My most memorable Christmas? It would have to be the year of the oranges and tangerines.
It was 1944. The whole world was at war, in the Pacific and in Europe. But all we children knew was that our uncles wore spiffy uniforms and the grownups listened to the radio news a lot. We looked forward to Santa's annual visit, secrets and surprises.
This most special holiday was spent at Grandma's house in Des Moines. And this year her two-bedroom bungalow bedded down a dozen relatives, give or take a few. Smiling and capable, Grandma took everything in her stride.
In a corner of the living room stood a tall pine tree, smelling wondrously of the woods. It was aglow with colored lights, glass ornaments, handfuls of tinsel. Underneath was a snow scene of cotton arranged around a real mirror, looking like a frozen pond, with little green bristle evergreens placed around. A tiny ice skater figurine could gracefully glide its surface, letting small hands take part in imaginative play.
Well, this Christmas was different from all the others in one special way. But I'm ahead of my story. Turn back a few days, and a hundred miles or so, to Marshalltown, Iowa.
We lived downtown in a small apartment over the hatchery Daddy managed. Other families had real houses with yards and snow, and their parents put up their own Christmas trees days before the Big Day. But Santa always brought ours on Christmas Eve when everyone was asleep in bed.
Well, parents knew what was best. And that was that. But now we were going to Grandma's house, "over the river and through the woods."
Mama got us up early. Six-year old Carol and I, now 8 going on 9, were bundled up against the icy wind, and put in charge of amusing two-year old Linda. We waited down in the car while Mother and Dad went back up stairs for another load of things. That we waited a long time didn't matter. We were off on our adventure.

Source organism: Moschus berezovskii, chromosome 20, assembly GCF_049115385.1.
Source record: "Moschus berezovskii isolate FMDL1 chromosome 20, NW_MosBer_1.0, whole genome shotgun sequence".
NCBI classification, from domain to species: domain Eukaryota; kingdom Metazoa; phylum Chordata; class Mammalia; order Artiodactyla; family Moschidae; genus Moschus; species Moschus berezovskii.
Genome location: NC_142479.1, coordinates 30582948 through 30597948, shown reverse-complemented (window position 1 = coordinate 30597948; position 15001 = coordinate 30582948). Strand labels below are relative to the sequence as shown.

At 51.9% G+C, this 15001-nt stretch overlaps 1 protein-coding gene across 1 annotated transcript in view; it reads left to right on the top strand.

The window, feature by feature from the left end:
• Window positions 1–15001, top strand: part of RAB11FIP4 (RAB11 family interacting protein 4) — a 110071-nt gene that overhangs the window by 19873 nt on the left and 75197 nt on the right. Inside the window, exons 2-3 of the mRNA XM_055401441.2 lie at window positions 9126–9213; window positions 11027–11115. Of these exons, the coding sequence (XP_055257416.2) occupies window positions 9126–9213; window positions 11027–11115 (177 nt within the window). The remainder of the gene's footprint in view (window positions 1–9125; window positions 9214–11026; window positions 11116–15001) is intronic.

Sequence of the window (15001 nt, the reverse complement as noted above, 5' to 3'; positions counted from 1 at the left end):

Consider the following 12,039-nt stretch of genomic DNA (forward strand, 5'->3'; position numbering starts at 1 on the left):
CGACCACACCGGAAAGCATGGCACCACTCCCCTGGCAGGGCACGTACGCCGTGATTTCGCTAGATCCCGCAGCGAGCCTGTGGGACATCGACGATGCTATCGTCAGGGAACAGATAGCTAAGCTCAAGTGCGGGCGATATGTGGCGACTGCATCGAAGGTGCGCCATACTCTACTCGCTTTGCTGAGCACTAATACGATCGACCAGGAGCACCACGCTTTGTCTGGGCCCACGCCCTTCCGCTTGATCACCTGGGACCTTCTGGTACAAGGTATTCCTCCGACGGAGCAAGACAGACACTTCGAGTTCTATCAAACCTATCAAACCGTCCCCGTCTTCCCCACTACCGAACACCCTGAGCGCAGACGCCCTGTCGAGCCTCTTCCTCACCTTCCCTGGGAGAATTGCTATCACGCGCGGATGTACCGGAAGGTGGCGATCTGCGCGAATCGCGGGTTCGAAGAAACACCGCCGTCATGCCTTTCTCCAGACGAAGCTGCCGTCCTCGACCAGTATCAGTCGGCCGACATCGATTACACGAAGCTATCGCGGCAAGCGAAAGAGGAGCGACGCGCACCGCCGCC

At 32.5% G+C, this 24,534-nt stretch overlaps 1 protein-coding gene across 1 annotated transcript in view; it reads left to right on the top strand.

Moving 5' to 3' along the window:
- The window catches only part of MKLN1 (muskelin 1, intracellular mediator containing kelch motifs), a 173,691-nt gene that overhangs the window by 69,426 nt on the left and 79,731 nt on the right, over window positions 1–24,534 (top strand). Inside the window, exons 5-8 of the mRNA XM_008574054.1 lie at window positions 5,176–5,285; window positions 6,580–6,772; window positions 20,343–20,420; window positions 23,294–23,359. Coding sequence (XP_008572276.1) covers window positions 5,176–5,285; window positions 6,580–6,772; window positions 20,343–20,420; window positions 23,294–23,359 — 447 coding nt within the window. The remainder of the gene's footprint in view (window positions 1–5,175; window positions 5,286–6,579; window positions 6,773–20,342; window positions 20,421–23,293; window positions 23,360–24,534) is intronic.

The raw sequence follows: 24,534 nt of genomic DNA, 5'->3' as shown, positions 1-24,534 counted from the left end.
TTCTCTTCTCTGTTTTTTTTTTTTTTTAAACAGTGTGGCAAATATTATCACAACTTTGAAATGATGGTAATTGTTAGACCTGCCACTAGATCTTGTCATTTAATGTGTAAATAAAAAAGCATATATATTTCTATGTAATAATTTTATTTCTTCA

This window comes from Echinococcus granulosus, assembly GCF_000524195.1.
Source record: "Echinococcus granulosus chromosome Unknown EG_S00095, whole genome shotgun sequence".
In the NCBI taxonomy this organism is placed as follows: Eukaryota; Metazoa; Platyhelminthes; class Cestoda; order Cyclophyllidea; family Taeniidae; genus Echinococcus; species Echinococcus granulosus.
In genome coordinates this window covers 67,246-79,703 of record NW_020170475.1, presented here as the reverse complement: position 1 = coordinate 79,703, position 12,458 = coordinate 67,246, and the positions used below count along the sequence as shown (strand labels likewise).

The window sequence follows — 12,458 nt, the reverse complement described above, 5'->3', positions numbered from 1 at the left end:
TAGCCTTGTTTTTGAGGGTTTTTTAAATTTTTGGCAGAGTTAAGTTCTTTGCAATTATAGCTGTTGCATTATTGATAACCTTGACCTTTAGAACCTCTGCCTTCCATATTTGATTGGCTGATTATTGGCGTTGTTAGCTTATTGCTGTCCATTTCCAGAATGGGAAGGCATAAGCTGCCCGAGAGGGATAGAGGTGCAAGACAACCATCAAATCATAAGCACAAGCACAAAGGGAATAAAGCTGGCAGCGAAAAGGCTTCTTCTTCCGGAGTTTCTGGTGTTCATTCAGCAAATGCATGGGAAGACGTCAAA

Too soon for us kids, it was over. Santa came, we loved our new stuff, we ate our fill. We had to leave the fat snowman and snow angels in grandma's big yard to the mercy of the neighbor kids.
Finally we got back to our little apartment in Marshalltown. When the lights were switched on we got the biggest surprise. Santa had come! We had our very own Christmas tree, and some oranges and tangerines were laying on a white sheet swirled around its trunk to look like snow.
Imagine! Two Christmas trees in one year. Two visits from Santa! Who had ever thought it could happen.
Daddy hugged Mama and we didn't hear their whispers. We had our very own Christmas! Never mind there were no presents to open. We had oranges and tangerines.
Moments later Mama discovered that our wonderful citrus fruit was frozen. In those days oranges and tangerines from far off California or Florida were quite a treat in the winter. Oh, well. Santa had done his best. And he didn't know how cold our apartment would get at night while we were gone, did he?
It wasn't until years later, when I became a parent myself that I understood the strong instinct of love and sacrifice for making a child's Christmas happy. In those days Santa got the credit, but afterwards I found out that God's love was the real reason.
by Elaine Hardt ©1996